Recipe: Ginger Sweet Potato Muffins (Paleo)

Recipe: Ginger Sweet Potato Muffins (Paleo) post image

Sometimes I have a few left over sweet potatoes that I love to use in baking! When you are baking grain-free, it’s always good to use up leftover vegetables in the batter because that makes it moist. These muffins will please anyone that eats!

Using sweet potato gives the muffin a nice texture and density. It also adds plenty of flavor. I like to kept things simple so I just use a few basic ingredients to make these perfect!

Nutrition in Sweet Potato

Sweet potatoes grow underground as a tuber. They are usually orange, but you can get white or purple sweet potatoes as well. They are primarily carbohydrates with a moderate glycemic index so it is best to eat them with a fat and protein.

Sweet potatoes are high in anti-oxidants like vitamin C and beta carotene (which can be converted to vitamin A). There are also B vitamins and minerals such as calcium, magnesium, phosphorus and potassium. They also contain other plant phenols such as chlorogenic acid, anthocyanins and coumarins. These compounds are powerful anti-oxidants that protect against free radical damage to cells and protect us from environmental stresses. The stronger the color, the greater the anti-oxidant strength.

Sweet potatoes have a good amount of fiber, (a medium-sized sweet potato containing 3.8 grams), both soluble and insoluble fiber as well as resistant starch. The resistant starch can be increased if the potatoes are left to cool off and eaten cold. We know that resistant starch is very important because it is a favorite food for our microbiome or gut bacteria.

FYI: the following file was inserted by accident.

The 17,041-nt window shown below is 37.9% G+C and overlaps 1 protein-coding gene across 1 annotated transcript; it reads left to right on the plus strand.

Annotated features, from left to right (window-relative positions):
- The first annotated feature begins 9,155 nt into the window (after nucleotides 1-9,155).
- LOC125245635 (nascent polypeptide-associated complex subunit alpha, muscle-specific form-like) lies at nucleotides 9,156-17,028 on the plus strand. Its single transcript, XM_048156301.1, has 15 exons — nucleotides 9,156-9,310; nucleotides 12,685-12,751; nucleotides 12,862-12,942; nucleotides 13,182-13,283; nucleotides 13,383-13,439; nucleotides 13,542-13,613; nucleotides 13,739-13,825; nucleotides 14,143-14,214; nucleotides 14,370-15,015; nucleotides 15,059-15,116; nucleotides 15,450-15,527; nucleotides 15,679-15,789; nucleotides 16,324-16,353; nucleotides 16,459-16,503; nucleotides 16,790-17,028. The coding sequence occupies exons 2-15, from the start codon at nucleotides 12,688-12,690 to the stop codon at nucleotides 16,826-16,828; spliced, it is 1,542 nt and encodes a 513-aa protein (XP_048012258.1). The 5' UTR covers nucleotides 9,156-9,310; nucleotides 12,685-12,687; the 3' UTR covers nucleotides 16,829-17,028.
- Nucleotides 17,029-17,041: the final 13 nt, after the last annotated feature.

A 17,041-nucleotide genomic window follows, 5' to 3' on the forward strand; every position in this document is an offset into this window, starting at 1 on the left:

Be sure to add fat to your sweet potato because that will increase absorption of the minerals.

Recipe: Ginger Sweet Potato Muffins (Paleo)

Prep Time: 15 minutes

Cook Time: 40 minutes

Yield: 12



  1. In a food processor add the eggs, potato, honey, vanilla and ghee and thoroughly puree
  2. Add the coconut flour, baking soda, ginger and salt and mix
  3. The batter should be spoonable
  4. Pour into a large bowl
  5. Place 1 - 2 tablespoons of batter in each muffin paper filling each about 3/4 full
  6. Bake at 325 degrees F for 35 - 40 minutes or until slightly browned on top and a toothpick comes out clean – check after 30 minutes and cover with oven safe liner if getting too brown
  7. Cool on a rack


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Leave a Comment

  • Judith March 21, 2016, 9:17 pm

    Actually vegetables have enough fat that occurs in them naturally to provide for absorption of the fat soluble nutrients in them, predominantly carotenoids, Vitamin E, D and K as well. Technically, that’s not a reason to add fat. Also, the resistant starch in sweet potatoes is more accessible once it is cooked so saying this cooked sweet potato starch is a freeby, is not really correct. Raw sweet potatoes have resistant starch and cooked ones, not so much. It is the white potato that has more resistant starch that responds to cooking and cooling for 12 hours and eating raw as in potato starch as a processed food ingredient.

    • Jill March 22, 2016, 10:39 am

      Hi Judith,
      Actually there is not enough fat in vegetables for proper mineral absorption. That’s why it is traditional to eat them with a fat such as butter or olive oil. Not sure what you are talking about regarding resistant starch in sweet potatoes. I would not recommend eating any potato raw (as some folks a\have suggested). Yes, it is true white potatoes have more resistant starch especially when eaten cold. However, most root vegetables have some amount of resistant starch. As time goes along we will get more information on this from science.

  • Cecily March 3, 2017, 9:21 pm

    why pour it into a large bowl, just to spoon it out? Could pour it from the processor, no? Mine has a spout.